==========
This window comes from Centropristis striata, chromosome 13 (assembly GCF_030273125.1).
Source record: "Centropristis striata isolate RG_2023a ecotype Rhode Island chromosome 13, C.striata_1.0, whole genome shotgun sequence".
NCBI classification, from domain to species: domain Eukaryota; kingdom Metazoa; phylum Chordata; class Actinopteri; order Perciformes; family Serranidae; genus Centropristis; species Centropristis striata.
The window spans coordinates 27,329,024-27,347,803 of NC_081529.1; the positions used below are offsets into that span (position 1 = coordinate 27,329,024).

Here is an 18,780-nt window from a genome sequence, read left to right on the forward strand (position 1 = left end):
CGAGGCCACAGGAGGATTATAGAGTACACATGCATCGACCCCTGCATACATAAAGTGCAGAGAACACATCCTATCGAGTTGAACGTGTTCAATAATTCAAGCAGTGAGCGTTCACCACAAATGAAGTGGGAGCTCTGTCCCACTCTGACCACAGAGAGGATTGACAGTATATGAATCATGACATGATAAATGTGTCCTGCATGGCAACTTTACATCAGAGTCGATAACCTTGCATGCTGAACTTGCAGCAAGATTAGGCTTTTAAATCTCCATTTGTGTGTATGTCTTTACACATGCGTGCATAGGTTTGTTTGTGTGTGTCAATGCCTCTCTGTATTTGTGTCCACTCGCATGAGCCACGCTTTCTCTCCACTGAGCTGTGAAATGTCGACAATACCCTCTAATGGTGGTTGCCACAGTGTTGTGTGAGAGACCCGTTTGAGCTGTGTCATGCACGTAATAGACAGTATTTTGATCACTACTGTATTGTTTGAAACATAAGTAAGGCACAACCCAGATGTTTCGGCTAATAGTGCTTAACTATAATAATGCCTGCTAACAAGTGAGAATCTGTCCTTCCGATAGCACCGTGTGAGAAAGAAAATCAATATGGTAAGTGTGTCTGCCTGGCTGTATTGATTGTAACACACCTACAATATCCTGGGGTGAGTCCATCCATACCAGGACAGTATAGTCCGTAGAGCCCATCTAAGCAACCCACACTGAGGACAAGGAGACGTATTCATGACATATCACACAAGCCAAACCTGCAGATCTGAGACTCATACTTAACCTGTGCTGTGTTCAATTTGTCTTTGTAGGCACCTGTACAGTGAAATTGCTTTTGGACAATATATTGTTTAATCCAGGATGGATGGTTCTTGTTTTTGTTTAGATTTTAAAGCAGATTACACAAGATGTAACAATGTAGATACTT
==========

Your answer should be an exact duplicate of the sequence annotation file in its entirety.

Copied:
This window comes from Centropristis striata, chromosome 13 (assembly GCF_030273125.1).
Source record: "Centropristis striata isolate RG_2023a ecotype Rhode Island chromosome 13, C.striata_1.0, whole genome shotgun sequence".
NCBI classification, from domain to species: domain Eukaryota; kingdom Metazoa; phylum Chordata; class Actinopteri; order Perciformes; family Serranidae; genus Centropristis; species Centropristis striata.
The window spans coordinates 27,329,024-27,347,803 of NC_081529.1; the positions used below are offsets into that span (position 1 = coordinate 27,329,024).

Here is an 18,780-nt window from a genome sequence, read left to right on the forward strand (position 1 = left end):
CGAGGCCACAGGAGGATTATAGAGTACACATGCATCGACCCCTGCATACATAAAGTGCAGAGAACACATCCTATCGAGTTGAACGTGTTCAATAATTCAAGCAGTGAGCGTTCACCACAAATGAAGTGGGAGCTCTGTCCCACTCTGACCACAGAGAGGATTGACAGTATATGAATCATGACATGATAAATGTGTCCTGCATGGCAACTTTACATCAGAGTCGATAACCTTGCATGCTGAACTTGCAGCAAGATTAGGCTTTTAAATCTCCATTTGTGTGTATGTCTTTACACATGCGTGCATAGGTTTGTTTGTGTGTGTCAATGCCTCTCTGTATTTGTGTCCACTCGCATGAGCCACGCTTTCTCTCCACTGAGCTGTGAAATGTCGACAATACCCTCTAATGGTGGTTGCCACAGTGTTGTGTGAGAGACCCGTTTGAGCTGTGTCATGCACGTAATAGACAGTATTTTGATCACTACTGTATTGTTTGAAACATAAGTAAGGCACAACCCAGATGTTTCGGCTAATAGTGCTTAACTATAATAATGCCTGCTAACAAGTGAGAATCTGTCCTTCCGATAGCACCGTGTGAGAAAGAAAATCAATATGGTAAGTGTGTCTGCCTGGCTGTATTGATTGTAACACACCTACAATATCCTGGGGTGAGTCCATCCATACCAGGACAGTATAGTCCGTAGAGCCCATCTAAGCAACCCACACTGAGGACAAGGAGACGTATTCATGACATATCACACAAGCCAAACCTGCAGATCTGAGACTCATACTTAACCTGTGCTGTGTTCAATTTGTCTTTGTAGGCACCTGTACAGTGAAATTGCTTTTGGACAATATATTGTTTAATCCAGGATGGATGGTTCTTGTTTTTGTTTAGATTTTAAAGCAGATTACACAAGATGTAACAATGTAGATACTT